Thoughts on Drawing -- Juliette Aristides

Selections from Juliette Aristides' book, "Classical Drawing Atelier"

"Art affords pleasure to all who study it and increases each student's ability to appreciate the art created by others."

"Mastering the basic principles of art does not limit expression, distinctiveness, or personal freedom in our work. Rather, it strengthens these qualities by giving them structure."

"The artist can become stuck in a perpetual adolescence where his passion outstrips his ability...a far more powerful art form is created when artists seek to first master the craft of art and then use it to express their individuality."

"Once a student knows how to draw, lack of skill will not hinder the development of a personal vision."

"Understanding the foundational principles of drawing is the priority of the student, regardless of where they train."

"Unfortunately, there are no shortcuts to greatness; becoming a master artist takes a lifetime of sustained effort, study, and focus."

"Often the more masterful an artist is, the more cautiously and lightly he will begin a drawing...knowing that a good beginning will make the entire drawing process proceed more quickly. By contrast, beginners often etch in deep and dark lines and then quickly find themselves 'finished' with the drawing, no longer knowing what to do, yet not quite happy with the outcome."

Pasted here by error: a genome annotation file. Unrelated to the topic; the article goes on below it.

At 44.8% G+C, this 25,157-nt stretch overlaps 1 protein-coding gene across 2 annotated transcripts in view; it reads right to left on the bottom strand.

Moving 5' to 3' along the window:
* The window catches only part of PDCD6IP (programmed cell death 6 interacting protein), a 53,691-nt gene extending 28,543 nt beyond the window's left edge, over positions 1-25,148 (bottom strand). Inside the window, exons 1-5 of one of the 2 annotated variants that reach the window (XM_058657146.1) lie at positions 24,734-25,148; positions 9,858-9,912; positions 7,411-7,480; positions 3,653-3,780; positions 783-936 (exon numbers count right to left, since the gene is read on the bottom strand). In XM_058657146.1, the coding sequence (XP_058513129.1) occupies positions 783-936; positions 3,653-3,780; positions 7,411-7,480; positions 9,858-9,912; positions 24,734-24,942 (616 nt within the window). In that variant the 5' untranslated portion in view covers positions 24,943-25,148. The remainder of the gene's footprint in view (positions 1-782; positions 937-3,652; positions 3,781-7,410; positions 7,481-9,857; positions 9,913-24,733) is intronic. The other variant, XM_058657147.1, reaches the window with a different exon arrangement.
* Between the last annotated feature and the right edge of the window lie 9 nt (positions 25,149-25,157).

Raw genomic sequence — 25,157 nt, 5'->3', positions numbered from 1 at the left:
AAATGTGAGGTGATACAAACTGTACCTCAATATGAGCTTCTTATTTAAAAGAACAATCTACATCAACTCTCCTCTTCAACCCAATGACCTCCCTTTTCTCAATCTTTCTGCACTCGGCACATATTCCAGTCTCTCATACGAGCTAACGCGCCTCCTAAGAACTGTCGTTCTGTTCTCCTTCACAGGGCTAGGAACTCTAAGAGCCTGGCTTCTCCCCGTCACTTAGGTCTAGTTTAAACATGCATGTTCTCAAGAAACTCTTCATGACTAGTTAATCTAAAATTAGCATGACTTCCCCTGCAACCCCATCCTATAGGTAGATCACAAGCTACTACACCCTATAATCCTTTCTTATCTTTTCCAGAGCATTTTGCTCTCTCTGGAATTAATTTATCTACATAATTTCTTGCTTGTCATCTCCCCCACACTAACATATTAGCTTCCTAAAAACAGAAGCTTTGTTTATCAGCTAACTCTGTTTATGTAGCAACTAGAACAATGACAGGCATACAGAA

"If a likeness is not captured with a few lines, additional lines will often not help."

"With art, as with many things, one must know the rules before one breaks them."

"Once a student has learned to draw a cast (three-dimensional sculpture) well, he can draw anything."

"When an artist has mastered the tools, principles, and techniques of his trade, he can focus on self-expression, knowing with confidence that the expression that follows will be one of choice rather than accident."

"Beginning artists often draw the equivalent of symbols...the result feels artificial...and is often marked by distortion. The artist should focus on what he can actually see...and must trust that if he draws it the way he sees it, it will look convincing."